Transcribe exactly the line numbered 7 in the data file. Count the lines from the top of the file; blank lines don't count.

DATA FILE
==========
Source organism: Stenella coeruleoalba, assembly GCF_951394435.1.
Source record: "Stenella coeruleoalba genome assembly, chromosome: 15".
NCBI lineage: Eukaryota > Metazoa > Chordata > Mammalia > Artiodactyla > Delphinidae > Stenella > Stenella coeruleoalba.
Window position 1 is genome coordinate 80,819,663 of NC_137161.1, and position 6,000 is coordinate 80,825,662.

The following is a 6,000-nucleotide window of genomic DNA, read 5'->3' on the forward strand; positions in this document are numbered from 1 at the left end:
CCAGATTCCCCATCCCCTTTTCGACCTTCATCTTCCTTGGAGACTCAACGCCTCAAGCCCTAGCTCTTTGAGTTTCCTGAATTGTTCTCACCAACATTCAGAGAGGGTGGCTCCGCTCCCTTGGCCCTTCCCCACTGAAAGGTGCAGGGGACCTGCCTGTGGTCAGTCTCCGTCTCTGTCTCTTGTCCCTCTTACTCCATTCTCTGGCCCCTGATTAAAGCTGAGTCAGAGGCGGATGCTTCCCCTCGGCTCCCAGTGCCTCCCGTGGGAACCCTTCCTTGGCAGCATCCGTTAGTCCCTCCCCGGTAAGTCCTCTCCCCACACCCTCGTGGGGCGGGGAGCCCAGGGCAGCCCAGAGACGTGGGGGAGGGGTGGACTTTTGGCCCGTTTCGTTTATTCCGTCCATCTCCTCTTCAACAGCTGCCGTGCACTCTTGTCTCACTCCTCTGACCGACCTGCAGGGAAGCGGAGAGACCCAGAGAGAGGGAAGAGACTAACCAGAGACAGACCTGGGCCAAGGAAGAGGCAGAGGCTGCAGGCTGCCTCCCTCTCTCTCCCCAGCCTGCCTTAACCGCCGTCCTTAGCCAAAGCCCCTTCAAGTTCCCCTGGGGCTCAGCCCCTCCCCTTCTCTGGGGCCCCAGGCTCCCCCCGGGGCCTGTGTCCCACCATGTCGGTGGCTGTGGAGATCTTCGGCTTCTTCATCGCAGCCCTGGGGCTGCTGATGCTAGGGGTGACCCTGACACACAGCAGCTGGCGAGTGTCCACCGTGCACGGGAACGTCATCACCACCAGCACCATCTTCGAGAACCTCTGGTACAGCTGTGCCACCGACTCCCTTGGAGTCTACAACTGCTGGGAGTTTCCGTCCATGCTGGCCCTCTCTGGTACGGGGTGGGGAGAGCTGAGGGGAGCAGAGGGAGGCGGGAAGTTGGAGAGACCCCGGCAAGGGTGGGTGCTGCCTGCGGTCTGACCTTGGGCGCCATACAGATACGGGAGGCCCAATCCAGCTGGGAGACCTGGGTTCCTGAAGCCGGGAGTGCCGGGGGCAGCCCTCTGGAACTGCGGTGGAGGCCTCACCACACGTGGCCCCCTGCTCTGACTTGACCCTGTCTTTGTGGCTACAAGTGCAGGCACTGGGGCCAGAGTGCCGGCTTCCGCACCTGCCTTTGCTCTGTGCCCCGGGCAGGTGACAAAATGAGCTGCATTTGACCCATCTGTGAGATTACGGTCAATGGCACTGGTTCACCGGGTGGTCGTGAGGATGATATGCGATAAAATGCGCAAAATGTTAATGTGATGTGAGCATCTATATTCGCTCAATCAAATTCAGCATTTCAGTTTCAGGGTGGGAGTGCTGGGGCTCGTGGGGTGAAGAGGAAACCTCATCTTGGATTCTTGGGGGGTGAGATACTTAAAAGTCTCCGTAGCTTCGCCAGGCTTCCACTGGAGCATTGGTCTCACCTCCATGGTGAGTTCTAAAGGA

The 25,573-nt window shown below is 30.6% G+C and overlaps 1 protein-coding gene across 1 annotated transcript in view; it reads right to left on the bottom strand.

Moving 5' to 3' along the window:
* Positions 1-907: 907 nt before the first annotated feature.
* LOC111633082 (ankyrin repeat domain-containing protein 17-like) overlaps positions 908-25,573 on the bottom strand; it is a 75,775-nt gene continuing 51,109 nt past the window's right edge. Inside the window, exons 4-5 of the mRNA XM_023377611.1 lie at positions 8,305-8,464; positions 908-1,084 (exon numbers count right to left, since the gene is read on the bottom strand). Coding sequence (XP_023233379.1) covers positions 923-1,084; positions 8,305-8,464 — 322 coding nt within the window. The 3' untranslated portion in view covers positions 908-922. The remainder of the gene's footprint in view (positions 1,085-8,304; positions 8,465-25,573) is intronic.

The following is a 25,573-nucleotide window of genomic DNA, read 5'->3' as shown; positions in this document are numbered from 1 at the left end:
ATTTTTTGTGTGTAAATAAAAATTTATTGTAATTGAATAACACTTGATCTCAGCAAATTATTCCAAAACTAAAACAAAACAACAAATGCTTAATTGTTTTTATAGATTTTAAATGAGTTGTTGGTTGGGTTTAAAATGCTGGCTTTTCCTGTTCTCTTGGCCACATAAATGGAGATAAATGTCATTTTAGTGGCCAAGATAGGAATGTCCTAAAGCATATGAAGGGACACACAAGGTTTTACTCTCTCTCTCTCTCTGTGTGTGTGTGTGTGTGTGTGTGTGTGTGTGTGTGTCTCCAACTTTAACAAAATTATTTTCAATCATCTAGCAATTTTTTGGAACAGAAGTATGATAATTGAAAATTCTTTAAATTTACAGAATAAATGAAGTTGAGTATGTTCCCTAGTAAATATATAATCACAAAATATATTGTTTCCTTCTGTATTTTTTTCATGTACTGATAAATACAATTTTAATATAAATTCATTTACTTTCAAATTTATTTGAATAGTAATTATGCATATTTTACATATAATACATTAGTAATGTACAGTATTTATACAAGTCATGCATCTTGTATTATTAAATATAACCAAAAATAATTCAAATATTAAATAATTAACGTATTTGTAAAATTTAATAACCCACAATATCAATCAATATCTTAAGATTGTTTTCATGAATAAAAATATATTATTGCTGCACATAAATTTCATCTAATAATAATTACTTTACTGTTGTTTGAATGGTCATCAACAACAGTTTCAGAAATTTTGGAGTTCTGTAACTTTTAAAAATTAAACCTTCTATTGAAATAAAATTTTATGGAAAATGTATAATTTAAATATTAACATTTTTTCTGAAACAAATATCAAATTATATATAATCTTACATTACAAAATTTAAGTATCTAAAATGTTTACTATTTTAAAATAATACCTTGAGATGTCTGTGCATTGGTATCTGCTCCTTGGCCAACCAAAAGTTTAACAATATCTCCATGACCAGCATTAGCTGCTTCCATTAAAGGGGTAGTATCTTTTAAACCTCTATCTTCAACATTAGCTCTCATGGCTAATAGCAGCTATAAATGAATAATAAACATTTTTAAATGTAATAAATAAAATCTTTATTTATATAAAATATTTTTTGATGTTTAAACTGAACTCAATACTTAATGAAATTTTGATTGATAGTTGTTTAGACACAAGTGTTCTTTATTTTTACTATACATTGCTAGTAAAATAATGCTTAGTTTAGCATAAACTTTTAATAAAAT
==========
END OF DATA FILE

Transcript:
The 25,573-nt window shown below is 30.6% G+C and overlaps 1 protein-coding gene across 1 annotated transcript in view; it reads right to left on the bottom strand.